Regular readers of this blog will know that I am semi-retired these days.
That doesn’t mean I have stopped working altogether, though, and I wouldn’t want to.
Things have been a bit quiet over the last few months, though, so I decided to get in touch with some old clients to remind them I was still around if there was anything I could help them with.
Some didn’t reply, but others did. I got more work almost immediately from two of them, with the promise of more in future from a third. I thought it might be worth looking at what lessons can be learned from this…
One very important thing is that when you work with companies, people move on and – shock, horror! – they don’t always tell you. A new guy or girl moves into their role and doesn’t know you from Adam (or Eve). If they need a freelance, your name is unlikely to be the first one to come into their mind. Consequently, the flow of work suddenly dries up.
That was the scenario in one of the companies I got more work from. I received a reply from a woman saying that she was fairly new in the role, apologising for not getting in touch sooner, and asking if I could also do proofreading work.
Of course, I said yes, and the upshot was that I got a dozen short novelty books to proofread, along with the company’s trade catalogue. Although I am not primarily a proofreader, it is something I am happy to do when the occasion arises. In some ways I rather enjoy correcting work someone else has produced, rather than having to write it all myself!
At the other company I got new work from, the same person was still there. He was pleased to hear from me again (he said) and mentioned that they wanted a Kindle e-book writing to help promote their seminars business. Of course, as a published Kindle author myself, I immediately volunteered my services. The result was that I got a sizeable commission to write a book on their behalf, with more projects promised in future as well.
Clearly then, while not all my old clients replied positively, enough did to make this a very worthwhile exercise. Here are a few more points you might like to consider if you find yourself in a similar position to the one I was in…
- If it’s been a year or two since you last worked for a client, it’s quite likely your previous contact will have moved on, so start by briefly introducing yourself and mentioning projects you have worked on in the past.
- It may also be a good idea to write to the company’s main email address rather than one that belonged to your previous contact. Or at least, copy it to that address also.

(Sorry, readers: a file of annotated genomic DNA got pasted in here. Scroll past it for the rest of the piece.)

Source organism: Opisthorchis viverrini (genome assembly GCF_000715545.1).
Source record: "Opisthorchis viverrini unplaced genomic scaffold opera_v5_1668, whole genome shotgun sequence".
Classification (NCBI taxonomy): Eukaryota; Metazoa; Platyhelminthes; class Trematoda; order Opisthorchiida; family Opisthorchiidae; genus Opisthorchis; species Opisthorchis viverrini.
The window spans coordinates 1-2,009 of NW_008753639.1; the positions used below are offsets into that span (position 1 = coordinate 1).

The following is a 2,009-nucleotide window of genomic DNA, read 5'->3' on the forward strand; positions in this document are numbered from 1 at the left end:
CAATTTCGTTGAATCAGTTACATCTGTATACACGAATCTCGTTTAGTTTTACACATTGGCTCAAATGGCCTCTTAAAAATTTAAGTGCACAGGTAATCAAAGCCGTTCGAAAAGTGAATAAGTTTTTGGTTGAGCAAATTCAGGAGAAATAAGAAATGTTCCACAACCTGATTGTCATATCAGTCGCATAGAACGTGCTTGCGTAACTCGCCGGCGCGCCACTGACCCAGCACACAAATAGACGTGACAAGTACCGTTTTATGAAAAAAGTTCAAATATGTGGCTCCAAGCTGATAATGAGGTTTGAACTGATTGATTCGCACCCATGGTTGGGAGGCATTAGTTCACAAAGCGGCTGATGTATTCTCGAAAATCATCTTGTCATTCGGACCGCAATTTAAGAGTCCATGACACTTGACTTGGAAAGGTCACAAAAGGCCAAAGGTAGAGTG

- If you have a good pretext for contacting a business, don’t hesitate to use this. In one case a company had promised to send me an author’s copy of a print book I had written for them, but I never received this. So I wrote politely to ask if I could be sent it now. I also reminded them that I was available for other work if required. I got an immediate reply apologising for the oversight and promising to send me three copies of the book (which they did). They didn’t have any work for me straight away, but promised I would be top of the list if anything else came up. So I would say I am definitely back on their radar now.
- Another good pretext for contacting a new client is if you are now offering a new service, e.g. blogging or social media work.
- You could also write to let them know if, for example, you have launched a new blog or website (and this might be of interest to them). As you may know, I recently launched a personal finance blog called Pounds & Sense, and I mentioned this in several cases. It certainly generated a degree of interest, although I didn’t get any work related to it directly.
- Remember as well that a client may not realise the full range of skills you have to offer, especially if you have acquired new ones since last working for them. So it’s always good to remind them what you can do. In the case of the company mentioned above, they evidently hadn’t realised I could also do proofreading work. I fully expect to receive quite a lot more work of that nature from them in the coming months.
Finally, since I’m on this subject, I do still have some spare capacity at the moment – so if you have any writing, editing or proofreading work you need doing, please get in touch!
And if you have any comments or questions about this post – or any other ideas for generating work from old clients – do post them below.